But honestly, even though I robbed Mrs. Heajin of a talented, focused student, and my parents of money that would’ve been better spent on literally anything else, I did myself and God the biggest disservice. You see, in one single piano lesson, you are meant to invest your whole mind and body into creating music. You learn how to translate one-dimensional notes scattered across a flat piece of paper into complex movements of fingers across keys. This requires so much attentiveness, focus, and interiority, and after ten years of it, I should be a pro. But unfortunately, that’s not the case, and one of my biggest regrets is that after a decade of weekly piano lessons, I’m just not that good at it.
Not unlike piano, prayer also requires attentiveness, focus, and interiority. When you learn to play a song on the piano, you have to study the sheet music for hours, memorize the arrangement, perform it confidently, and then articulate the piece’s meaning to the audience.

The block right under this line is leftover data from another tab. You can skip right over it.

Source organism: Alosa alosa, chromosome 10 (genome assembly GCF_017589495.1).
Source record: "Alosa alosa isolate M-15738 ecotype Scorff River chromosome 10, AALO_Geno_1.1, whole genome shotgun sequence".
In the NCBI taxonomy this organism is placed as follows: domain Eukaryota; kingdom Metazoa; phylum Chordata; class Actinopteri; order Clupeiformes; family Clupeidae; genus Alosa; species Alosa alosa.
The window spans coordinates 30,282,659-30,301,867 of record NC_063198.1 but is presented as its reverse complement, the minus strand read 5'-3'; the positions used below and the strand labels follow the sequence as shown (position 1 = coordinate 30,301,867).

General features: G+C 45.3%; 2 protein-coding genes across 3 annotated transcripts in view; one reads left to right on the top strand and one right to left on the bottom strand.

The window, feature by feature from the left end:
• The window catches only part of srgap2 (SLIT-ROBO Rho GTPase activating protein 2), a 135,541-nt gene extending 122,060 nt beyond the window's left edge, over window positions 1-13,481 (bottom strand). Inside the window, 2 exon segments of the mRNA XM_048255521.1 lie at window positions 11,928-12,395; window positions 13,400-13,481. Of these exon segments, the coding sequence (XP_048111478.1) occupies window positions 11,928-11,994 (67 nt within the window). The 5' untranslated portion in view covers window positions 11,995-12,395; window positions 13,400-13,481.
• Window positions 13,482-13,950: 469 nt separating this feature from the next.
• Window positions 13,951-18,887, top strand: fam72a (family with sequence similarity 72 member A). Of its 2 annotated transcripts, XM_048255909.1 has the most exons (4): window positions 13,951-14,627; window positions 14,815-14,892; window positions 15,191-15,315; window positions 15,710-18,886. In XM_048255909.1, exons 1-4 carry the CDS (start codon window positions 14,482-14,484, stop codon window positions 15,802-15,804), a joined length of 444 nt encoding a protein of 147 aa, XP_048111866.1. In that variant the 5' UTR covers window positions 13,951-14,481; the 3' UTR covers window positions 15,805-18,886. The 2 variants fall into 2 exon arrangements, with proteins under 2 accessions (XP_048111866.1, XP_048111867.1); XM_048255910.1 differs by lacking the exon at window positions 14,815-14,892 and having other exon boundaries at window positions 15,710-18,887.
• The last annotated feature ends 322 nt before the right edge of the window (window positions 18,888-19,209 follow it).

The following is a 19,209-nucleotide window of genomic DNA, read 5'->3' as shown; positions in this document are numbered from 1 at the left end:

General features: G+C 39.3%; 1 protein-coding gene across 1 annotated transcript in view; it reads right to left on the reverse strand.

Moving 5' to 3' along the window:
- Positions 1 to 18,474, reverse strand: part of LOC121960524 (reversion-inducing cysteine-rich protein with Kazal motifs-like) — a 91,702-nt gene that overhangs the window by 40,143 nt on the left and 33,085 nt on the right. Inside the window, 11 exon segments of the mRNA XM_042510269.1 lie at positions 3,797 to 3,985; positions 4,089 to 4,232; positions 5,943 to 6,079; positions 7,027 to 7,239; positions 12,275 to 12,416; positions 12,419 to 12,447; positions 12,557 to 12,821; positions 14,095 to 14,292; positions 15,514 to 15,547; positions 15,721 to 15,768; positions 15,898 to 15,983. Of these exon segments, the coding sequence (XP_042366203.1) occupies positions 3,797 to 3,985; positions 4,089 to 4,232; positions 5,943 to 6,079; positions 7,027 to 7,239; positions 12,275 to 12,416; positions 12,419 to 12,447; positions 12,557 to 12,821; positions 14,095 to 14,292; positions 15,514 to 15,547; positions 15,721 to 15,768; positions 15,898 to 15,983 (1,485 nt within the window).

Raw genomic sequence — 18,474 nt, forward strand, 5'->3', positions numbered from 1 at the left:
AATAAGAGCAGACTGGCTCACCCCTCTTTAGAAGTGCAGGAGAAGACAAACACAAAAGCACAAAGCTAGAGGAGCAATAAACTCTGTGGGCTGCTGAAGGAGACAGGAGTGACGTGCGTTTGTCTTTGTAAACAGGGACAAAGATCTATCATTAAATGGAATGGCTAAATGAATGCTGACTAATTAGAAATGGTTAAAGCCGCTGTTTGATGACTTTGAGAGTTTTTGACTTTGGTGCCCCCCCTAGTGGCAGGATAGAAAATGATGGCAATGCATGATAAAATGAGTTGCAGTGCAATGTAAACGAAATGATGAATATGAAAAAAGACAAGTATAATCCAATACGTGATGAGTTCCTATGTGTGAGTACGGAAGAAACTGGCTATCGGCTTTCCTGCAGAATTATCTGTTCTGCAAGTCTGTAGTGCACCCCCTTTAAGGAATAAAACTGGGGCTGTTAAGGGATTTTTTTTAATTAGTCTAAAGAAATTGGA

Prayer is similar. Like studying sheet music, we’re supposed to learn who God is in a deeply personal way; like memorizing a song, we seek to know God to the degree that we can acknowledge his grace in our lives even when we can’t necessarily see it; like performing and articulating music, we are meant to develop our relationship with God so that we can perform mercy and articulate love to all of humanity.
From a young age, I developed the bad habit of not being attentive. And if I couldn’t give my attention to Mozart or to Beethoven, how on earth could I ever give it to God?